I was getting sick of seeing 260 degree F oil temperatures with the TH400, and 240 degrees with the 2004R, so I decided to install an oil cooler. I felt this was necessary because the oil pressure would drop a full 10psi across the board from 200 degrees to 240 degrees. It would take about 1/2 hour to 45 minutes for the oil to reach 240, and I planned on driving this car across the state to car shows and races. I again used #10AN braided hoses. The oil thermostat lets oil bypass the cooler at oil temps under 180 degrees F so that the oil will stay hot enough to burn off condensation. I purchased a Mocal #MOC-25210 25 row (headered style) oil cooler and Mocal oil thermostat through Racers Parts Wholesale (http://www.racerpartswholesale.com) - $188.89. For engine oil, you want a "headered" style cooler like the one shown here. The oil flows through all 25 rows of the cooler at the same time, rather than like in a typical transmission cooler where all of the oil would have to flow back and forth, back and forth several times. The Mocal and Earl's headered style coolers will have less resistance to flow and less flow loss. The Mocal products are very popular among the European and road racing crowd, particularly with Porche 911 owners (air cooled engines). Earl's makes coolers which appear to be very similar in construction and quality, but unfortunately at the time I was purchasing my parts, there was a nation wide shortage of Earl's coolers. I installed an oil thermostat too after reading about oil coolers. Without an oil thermostat, during highway cruising the oil temperatures could drop too low to burn off contaminants and water condensation. An advantage to the Mocal oil thermostat over the Earl's, B & M, or Perma Cool oil thermostats is that it comes with male -10AN fittings machined into the housing, rather than a female NPT fitting that must have a separate -10AN male nipple screwed into. This eliminates 4 possible places for oil to leak, and also makes for a smoother transition for the oil flow from the lines to the thermostat The Mocal oil thermostat is Racers Parts Wholesale part #MOC10AN ($89.99). You can see the oil thermostat on the passenger side fender well to the left of the A/C compressor in the overhead engine bay picture below.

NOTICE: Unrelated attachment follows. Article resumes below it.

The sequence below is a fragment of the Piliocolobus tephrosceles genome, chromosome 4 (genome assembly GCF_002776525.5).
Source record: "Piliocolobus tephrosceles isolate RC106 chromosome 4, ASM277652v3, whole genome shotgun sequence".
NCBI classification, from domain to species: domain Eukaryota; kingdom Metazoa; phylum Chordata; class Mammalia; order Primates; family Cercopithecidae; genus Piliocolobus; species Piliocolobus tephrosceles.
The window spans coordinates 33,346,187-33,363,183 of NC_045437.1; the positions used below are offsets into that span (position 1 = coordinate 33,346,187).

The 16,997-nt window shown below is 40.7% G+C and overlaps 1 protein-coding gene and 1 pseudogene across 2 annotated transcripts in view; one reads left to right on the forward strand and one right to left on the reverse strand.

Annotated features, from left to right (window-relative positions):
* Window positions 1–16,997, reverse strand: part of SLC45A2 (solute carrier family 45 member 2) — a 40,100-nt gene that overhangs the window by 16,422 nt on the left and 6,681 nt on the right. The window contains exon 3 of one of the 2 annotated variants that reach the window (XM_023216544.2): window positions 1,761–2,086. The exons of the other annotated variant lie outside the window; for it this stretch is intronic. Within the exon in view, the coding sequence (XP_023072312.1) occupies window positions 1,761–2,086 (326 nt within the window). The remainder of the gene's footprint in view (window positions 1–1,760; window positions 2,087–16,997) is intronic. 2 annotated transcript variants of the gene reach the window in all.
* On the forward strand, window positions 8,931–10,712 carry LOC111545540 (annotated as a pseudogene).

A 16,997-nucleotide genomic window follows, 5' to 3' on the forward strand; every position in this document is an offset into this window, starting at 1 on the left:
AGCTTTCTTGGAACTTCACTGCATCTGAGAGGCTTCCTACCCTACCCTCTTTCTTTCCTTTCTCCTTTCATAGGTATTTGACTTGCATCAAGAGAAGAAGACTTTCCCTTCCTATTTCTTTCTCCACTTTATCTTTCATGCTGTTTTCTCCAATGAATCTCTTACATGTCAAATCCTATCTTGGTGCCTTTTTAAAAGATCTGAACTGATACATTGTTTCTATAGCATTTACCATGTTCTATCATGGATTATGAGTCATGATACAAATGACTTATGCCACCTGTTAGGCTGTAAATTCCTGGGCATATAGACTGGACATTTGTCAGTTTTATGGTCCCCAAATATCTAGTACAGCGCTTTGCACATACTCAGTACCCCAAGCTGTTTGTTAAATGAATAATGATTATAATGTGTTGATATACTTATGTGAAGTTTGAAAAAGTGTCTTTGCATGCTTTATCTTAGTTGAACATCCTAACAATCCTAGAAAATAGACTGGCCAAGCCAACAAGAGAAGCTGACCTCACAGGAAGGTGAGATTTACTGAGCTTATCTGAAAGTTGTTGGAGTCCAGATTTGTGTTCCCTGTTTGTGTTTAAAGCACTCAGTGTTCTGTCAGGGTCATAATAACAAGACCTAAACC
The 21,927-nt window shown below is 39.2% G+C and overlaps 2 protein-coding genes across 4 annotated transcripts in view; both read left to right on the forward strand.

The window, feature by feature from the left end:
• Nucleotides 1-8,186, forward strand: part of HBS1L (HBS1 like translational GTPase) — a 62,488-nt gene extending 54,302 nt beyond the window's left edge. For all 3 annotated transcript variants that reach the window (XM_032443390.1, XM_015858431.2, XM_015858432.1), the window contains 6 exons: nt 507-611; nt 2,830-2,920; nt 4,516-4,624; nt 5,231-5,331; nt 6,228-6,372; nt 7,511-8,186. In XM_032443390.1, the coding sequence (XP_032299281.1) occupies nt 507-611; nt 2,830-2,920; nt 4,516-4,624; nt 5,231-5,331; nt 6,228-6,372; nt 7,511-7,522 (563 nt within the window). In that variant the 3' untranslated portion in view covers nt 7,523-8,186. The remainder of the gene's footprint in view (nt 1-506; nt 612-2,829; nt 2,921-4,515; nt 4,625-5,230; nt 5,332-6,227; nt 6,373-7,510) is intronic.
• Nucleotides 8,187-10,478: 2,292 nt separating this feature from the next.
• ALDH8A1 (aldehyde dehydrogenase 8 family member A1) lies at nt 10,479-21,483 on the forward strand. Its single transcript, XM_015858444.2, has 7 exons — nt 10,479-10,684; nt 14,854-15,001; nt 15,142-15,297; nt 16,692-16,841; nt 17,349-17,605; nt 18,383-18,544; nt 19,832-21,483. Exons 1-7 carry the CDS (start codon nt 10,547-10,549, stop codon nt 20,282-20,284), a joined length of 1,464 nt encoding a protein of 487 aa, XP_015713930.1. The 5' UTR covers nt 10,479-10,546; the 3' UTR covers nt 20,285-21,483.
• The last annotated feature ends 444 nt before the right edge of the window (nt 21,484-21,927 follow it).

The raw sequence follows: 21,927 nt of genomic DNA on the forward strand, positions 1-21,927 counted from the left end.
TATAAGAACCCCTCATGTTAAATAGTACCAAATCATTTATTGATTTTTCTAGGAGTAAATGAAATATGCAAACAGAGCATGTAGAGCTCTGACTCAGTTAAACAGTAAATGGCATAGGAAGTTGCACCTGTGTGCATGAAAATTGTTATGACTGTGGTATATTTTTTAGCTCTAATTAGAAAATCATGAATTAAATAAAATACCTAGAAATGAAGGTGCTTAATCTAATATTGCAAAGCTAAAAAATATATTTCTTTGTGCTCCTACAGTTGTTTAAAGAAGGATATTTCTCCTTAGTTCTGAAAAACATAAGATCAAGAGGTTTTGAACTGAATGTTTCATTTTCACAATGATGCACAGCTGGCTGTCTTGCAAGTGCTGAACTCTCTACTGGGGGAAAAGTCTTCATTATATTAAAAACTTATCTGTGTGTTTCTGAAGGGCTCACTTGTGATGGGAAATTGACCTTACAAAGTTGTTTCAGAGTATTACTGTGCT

Here is a better shot of the engine bay. Note the oil cooler lines and thermostat on the left, as well as the large blue Jacob's Ignition external coil. If you follow the braided -10AN hoses to the front of the car, you can see the Mocal oil cooler mounted in front of the A/C condensor. The Mallory return style fuel pressure regulator is mounted directly off of the carb. CLICK HERE to go to the "EFI Pump Info" page in the Technical Information section to see details of the new electric in-tank fuel pump installation.